Wednesday, December 19, 2007

THE BAPTIST FAITH AND MESSAGE, Article Twenty
This is Part 20 of a continuing series of articles examining the Baptist Faith and Message 2000. This statement of faith was adopted by the Southern Baptist Convention, meeting on June 14, 2000 “to set forth certain teachings which we believe.”

Religious Liberty

God alone is Lord of the conscience, and He has left it free from the doctrines and commandments of men which are contrary to His Word or not contained in it. Church and state should be separate. The state owes to every church protection and full freedom in the pursuit of its spiritual ends. In providing for such freedom no ecclesiastical group or denomination should be favored by the state more than others. Civil government being
ordained of God, it is the duty of Christians to render loyal obedience thereto in all things not contrary to the revealed will of God. The church should not resort to the civil power to carry on its work. The gospel of Christ contemplates spiritual means alone for the pursuit of its ends. The state has no right to impose penalties for religious opinions of any kind. The state has no right to impose taxes for the support of any form of religion. A free church in a free state is the Christian ideal, and this implies the right of free and unhindered access to God on the part of all men, and the right to form and propagate opinions in the sphere of religion without interference by the civil power.*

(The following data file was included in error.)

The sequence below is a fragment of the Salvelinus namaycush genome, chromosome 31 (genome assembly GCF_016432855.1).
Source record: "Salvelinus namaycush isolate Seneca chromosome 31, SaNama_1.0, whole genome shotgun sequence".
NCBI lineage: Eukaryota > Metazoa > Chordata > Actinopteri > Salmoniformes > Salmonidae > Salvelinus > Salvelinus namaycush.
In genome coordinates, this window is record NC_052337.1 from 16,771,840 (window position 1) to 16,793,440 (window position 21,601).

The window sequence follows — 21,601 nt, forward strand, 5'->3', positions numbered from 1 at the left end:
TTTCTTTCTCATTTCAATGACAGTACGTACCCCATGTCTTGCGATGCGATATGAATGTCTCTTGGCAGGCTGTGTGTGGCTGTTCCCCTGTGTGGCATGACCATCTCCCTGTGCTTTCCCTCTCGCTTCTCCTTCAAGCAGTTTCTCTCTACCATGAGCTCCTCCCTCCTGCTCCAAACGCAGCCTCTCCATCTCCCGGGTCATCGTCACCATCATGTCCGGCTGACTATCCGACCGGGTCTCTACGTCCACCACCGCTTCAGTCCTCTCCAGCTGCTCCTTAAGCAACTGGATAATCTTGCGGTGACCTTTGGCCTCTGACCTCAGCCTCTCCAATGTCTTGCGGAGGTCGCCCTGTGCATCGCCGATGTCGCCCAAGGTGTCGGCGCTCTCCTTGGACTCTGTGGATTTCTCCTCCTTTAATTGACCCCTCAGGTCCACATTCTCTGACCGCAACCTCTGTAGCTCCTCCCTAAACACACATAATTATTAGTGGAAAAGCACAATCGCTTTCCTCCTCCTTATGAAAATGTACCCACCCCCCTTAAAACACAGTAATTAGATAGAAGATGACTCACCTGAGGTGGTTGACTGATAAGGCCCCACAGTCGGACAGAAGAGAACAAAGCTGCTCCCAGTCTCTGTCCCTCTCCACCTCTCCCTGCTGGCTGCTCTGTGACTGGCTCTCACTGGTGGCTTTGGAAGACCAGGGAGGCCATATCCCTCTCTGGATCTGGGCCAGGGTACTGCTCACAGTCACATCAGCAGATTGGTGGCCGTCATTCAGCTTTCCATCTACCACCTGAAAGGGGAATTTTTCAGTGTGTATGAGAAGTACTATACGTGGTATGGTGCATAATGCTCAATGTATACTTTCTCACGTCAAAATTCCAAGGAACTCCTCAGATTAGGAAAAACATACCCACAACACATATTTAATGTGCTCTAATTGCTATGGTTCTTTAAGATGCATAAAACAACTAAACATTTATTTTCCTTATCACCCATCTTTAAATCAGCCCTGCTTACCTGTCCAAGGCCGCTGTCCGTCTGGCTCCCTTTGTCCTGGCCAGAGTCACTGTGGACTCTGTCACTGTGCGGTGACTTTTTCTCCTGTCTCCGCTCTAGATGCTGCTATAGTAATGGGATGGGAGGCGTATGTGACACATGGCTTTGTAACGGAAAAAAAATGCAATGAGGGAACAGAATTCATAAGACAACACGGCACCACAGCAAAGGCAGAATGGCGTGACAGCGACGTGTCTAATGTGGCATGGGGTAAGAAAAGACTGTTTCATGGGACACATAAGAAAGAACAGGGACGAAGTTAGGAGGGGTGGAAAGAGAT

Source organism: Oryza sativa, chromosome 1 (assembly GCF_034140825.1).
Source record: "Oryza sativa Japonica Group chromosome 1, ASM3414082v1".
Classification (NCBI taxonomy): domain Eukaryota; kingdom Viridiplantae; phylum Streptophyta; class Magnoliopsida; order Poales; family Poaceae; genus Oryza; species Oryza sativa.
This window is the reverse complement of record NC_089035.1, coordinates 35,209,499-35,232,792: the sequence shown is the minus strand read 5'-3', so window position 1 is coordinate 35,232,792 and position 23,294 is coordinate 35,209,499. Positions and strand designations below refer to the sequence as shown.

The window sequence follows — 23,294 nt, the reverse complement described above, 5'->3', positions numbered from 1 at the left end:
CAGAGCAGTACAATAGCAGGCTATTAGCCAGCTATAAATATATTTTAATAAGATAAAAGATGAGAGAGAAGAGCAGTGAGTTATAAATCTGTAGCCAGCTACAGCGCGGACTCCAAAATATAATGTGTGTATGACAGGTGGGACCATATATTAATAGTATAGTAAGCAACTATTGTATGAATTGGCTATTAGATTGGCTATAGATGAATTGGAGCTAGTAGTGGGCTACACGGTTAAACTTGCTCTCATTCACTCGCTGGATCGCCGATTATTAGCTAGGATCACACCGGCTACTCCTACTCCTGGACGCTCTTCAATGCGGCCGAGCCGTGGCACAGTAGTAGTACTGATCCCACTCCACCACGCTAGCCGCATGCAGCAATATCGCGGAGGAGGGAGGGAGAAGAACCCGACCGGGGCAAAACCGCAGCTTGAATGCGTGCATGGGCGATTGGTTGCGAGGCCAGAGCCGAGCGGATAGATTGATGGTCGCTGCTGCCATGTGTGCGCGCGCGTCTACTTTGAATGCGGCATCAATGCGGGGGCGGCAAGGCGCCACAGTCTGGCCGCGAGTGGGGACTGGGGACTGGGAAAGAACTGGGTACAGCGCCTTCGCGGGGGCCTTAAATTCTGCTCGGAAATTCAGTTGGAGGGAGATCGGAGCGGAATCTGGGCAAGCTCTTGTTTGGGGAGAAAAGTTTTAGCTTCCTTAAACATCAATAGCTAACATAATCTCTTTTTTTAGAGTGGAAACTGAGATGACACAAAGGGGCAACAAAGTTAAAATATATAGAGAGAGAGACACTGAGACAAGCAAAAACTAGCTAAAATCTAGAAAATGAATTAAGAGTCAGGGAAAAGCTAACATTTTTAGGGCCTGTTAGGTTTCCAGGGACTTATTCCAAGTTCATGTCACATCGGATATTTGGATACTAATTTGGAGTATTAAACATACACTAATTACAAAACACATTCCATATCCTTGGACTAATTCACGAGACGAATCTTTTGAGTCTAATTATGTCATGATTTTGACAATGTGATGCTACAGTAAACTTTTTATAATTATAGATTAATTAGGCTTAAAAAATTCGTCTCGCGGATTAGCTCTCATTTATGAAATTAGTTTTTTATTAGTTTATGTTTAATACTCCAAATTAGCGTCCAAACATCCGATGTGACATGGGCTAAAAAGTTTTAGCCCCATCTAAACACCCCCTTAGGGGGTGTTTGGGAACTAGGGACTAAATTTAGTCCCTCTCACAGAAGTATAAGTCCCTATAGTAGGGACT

Baptists have historically championed the separation of church and state. Just because that expression has been abused, does not mean that it is not a valid belief. But we need to understand what that phrase truly means and why we ought to embrace it.

We do not subscribe to the separation of church and state because it is stated in the United States Constitution. Despite the common perception, it is not there. The reason we have and should stand for religious liberty is that it is true to the teaching of the New Testament.

In Scripture we find that we are free to choose—we can receive Christ or reject Him. We can love God or turn from Him. That is the powerful gift of choice that our Creator has endowed upon us. Love cannot be coerced, or it ceases to be love. If I compel a woman to surrender to my embrace, it isn’t love—it is rape. God would never force Himself upon us—but, we must live with the consequences of rejecting Him should that be our choice.